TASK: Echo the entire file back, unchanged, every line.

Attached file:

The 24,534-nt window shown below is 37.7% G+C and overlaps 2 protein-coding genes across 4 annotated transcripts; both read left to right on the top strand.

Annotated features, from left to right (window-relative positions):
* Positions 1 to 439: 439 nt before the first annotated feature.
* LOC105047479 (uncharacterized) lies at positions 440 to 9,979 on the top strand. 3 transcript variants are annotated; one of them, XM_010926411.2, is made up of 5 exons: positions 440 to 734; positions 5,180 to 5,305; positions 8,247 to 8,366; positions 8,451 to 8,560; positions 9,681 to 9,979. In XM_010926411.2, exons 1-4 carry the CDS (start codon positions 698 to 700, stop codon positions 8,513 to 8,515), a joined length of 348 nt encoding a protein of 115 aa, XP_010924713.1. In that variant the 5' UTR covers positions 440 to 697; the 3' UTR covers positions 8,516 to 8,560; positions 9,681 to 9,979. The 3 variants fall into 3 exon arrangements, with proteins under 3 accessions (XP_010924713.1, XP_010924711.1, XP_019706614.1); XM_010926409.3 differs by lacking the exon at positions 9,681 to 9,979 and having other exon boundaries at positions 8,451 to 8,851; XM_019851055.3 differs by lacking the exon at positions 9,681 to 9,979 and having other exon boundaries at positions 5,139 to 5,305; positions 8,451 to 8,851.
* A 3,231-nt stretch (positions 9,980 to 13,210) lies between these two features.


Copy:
The 24,534-nt window shown below is 37.7% G+C and overlaps 2 protein-coding genes across 4 annotated transcripts; both read left to right on the top strand.

Annotated features, from left to right (window-relative positions):
* Positions 1 to 439: 439 nt before the first annotated feature.
* LOC105047479 (uncharacterized) lies at positions 440 to 9,979 on the top strand. 3 transcript variants are annotated; one of them, XM_010926411.2, is made up of 5 exons: positions 440 to 734; positions 5,180 to 5,305; positions 8,247 to 8,366; positions 8,451 to 8,560; positions 9,681 to 9,979. In XM_010926411.2, exons 1-4 carry the CDS (start codon positions 698 to 700, stop codon positions 8,513 to 8,515), a joined length of 348 nt encoding a protein of 115 aa, XP_010924713.1. In that variant the 5' UTR covers positions 440 to 697; the 3' UTR covers positions 8,516 to 8,560; positions 9,681 to 9,979. The 3 variants fall into 3 exon arrangements, with proteins under 3 accessions (XP_010924713.1, XP_010924711.1, XP_019706614.1); XM_010926409.3 differs by lacking the exon at positions 9,681 to 9,979 and having other exon boundaries at positions 8,451 to 8,851; XM_019851055.3 differs by lacking the exon at positions 9,681 to 9,979 and having other exon boundaries at positions 5,139 to 5,305; positions 8,451 to 8,851.
* A 3,231-nt stretch (positions 9,980 to 13,210) lies between these two features.